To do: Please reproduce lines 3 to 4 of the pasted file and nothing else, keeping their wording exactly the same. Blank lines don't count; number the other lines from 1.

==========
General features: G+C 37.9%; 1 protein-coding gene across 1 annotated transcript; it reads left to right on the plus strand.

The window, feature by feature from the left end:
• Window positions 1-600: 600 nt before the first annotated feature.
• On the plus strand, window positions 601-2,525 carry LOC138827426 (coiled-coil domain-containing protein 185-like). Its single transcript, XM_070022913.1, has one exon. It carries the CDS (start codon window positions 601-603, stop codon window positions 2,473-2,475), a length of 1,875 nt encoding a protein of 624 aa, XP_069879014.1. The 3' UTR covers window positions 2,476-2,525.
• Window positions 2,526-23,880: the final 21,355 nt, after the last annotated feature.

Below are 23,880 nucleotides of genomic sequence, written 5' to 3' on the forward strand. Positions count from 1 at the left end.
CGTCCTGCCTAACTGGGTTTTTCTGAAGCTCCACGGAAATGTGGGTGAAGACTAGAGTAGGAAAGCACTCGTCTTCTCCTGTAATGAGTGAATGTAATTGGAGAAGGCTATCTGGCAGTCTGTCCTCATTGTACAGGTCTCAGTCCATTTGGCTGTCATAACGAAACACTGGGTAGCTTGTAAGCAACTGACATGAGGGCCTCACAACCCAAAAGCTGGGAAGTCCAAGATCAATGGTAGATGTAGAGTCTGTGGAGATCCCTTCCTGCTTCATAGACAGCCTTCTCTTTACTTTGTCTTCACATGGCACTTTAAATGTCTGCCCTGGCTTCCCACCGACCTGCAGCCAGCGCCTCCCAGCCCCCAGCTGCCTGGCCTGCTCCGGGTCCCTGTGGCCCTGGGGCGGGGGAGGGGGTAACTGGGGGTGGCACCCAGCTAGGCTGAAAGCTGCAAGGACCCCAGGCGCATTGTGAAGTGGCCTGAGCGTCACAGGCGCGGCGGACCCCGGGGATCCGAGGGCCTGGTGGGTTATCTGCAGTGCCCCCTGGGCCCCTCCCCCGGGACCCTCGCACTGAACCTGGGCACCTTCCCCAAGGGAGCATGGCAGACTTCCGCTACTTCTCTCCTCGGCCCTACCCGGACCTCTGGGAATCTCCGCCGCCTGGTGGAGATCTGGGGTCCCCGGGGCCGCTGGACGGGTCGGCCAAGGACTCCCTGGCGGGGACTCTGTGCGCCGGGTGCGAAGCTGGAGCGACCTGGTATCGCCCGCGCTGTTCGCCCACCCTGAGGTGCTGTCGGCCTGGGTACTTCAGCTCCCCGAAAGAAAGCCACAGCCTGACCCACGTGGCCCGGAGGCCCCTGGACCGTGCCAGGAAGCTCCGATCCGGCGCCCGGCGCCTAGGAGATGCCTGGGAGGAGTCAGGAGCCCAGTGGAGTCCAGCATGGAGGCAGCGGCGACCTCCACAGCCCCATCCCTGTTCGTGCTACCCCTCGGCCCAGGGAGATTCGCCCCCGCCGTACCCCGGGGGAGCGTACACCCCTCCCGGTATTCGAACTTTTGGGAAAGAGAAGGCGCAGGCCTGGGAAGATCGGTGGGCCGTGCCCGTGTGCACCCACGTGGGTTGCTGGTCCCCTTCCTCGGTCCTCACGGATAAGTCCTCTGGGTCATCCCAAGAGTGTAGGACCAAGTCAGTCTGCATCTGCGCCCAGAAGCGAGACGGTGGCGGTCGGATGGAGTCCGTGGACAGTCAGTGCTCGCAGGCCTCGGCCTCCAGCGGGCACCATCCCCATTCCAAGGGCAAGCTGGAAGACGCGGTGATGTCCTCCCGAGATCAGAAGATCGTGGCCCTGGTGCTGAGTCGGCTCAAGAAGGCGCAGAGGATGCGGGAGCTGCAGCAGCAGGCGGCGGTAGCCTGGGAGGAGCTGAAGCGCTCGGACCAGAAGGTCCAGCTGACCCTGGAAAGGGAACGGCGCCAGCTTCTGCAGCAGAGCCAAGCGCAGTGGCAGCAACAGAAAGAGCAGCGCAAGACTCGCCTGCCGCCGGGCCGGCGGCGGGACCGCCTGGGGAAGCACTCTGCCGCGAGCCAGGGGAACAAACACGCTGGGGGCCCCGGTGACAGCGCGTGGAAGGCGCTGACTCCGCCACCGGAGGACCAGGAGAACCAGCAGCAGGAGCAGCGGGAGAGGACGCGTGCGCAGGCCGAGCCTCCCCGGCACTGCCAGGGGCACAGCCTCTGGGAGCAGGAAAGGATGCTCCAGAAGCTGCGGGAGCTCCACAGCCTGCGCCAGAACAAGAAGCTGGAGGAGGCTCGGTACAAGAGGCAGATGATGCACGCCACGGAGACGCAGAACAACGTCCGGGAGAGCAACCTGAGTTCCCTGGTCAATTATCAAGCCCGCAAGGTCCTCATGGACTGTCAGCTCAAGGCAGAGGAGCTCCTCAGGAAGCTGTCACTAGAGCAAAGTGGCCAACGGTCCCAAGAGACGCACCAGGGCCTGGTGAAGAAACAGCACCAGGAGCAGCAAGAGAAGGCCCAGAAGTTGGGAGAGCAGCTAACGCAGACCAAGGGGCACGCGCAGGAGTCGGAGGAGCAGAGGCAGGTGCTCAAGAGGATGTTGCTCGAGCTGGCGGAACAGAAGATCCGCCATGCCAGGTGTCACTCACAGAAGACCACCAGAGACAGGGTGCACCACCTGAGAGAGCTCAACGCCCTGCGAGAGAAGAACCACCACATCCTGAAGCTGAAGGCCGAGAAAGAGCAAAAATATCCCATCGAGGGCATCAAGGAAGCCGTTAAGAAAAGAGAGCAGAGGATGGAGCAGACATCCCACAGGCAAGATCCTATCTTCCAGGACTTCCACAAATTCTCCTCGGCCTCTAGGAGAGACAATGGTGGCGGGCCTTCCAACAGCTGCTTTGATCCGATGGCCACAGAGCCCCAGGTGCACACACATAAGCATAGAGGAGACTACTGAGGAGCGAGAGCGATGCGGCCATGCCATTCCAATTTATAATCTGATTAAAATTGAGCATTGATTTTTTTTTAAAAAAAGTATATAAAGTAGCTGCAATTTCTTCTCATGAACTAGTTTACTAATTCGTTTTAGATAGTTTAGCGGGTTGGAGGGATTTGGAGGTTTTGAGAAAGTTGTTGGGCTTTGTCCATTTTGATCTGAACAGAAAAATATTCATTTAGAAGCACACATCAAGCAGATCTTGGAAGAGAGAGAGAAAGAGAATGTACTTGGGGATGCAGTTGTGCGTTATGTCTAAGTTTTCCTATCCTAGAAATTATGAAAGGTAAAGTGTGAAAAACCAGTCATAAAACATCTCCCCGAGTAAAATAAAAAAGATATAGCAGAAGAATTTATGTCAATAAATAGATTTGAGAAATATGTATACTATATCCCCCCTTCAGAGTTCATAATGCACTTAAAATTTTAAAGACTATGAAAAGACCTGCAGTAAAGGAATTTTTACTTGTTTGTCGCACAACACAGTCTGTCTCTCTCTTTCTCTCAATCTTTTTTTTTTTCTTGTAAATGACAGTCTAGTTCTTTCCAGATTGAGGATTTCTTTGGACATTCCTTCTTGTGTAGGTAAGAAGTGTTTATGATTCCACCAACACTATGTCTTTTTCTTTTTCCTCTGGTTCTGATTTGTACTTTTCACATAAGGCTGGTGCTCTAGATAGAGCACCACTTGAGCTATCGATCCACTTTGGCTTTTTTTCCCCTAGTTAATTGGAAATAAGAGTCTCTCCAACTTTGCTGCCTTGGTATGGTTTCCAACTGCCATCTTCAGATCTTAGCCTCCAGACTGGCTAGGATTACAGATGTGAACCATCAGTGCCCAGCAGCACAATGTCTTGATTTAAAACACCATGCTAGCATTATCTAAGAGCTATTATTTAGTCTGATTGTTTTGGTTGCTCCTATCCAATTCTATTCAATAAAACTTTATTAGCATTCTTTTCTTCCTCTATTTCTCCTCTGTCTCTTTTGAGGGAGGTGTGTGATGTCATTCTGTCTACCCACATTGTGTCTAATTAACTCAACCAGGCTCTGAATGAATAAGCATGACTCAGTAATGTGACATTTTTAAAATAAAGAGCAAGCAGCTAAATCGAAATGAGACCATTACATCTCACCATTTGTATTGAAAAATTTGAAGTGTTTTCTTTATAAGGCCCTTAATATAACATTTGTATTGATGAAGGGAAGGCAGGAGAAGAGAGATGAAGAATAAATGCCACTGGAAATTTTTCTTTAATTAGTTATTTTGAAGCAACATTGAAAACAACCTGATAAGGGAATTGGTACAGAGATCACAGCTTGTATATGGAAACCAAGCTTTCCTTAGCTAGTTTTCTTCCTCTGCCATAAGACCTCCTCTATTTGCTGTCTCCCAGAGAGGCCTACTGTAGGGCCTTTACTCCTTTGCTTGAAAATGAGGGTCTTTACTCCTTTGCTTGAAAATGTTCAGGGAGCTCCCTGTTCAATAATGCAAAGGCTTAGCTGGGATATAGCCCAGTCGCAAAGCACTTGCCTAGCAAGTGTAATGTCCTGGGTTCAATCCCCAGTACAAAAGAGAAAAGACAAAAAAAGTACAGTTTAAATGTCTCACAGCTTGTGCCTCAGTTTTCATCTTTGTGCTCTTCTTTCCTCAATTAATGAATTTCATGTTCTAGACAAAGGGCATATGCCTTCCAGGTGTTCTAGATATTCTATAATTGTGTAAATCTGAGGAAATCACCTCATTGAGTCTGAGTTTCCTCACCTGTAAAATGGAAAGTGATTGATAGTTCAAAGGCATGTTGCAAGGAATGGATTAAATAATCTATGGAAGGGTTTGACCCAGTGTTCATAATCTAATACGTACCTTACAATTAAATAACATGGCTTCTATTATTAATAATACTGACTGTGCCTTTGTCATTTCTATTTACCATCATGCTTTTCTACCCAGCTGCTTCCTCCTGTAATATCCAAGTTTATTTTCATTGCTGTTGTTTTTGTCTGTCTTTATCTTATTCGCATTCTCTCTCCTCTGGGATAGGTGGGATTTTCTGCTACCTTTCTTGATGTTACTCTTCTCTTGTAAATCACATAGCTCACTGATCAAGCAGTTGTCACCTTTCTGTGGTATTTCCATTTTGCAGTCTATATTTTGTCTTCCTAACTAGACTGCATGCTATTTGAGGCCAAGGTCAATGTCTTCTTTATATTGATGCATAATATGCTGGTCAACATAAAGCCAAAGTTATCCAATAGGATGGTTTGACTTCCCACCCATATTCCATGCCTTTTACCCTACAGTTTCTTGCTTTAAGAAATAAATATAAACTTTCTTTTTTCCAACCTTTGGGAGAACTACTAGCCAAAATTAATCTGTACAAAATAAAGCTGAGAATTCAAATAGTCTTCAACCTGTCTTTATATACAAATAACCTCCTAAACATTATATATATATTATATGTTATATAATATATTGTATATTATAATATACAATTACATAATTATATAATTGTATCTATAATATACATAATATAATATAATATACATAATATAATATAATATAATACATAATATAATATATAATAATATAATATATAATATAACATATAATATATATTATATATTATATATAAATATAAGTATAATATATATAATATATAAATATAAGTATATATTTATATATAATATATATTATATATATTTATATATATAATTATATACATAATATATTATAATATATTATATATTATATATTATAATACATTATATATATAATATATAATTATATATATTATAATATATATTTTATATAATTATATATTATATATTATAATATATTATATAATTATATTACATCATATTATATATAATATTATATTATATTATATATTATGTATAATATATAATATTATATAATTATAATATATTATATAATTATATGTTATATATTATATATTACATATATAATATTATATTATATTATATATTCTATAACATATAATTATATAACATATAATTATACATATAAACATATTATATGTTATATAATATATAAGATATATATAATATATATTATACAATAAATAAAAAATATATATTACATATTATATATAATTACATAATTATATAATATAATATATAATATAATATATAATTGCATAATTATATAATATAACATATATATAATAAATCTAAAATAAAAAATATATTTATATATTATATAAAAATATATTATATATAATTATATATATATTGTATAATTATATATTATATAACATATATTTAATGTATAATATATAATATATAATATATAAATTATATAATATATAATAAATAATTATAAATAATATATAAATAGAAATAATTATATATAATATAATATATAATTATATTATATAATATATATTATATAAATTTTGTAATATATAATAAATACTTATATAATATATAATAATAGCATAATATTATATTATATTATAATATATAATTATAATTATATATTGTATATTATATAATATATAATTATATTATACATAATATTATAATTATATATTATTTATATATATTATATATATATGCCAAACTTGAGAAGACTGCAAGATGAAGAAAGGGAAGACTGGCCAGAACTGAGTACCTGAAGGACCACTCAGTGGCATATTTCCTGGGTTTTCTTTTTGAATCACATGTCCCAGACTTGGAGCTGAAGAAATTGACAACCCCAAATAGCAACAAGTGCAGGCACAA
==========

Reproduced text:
• Window positions 1-600: 600 nt before the first annotated feature.
• On the plus strand, window positions 601-2,525 carry LOC138827426 (coiled-coil domain-containing protein 185-like). Its single transcript, XM_070022913.1, has one exon. It carries the CDS (start codon window positions 601-603, stop codon window positions 2,473-2,475), a length of 1,875 nt encoding a protein of 624 aa, XP_069879014.1. The 3' UTR covers window positions 2,476-2,525.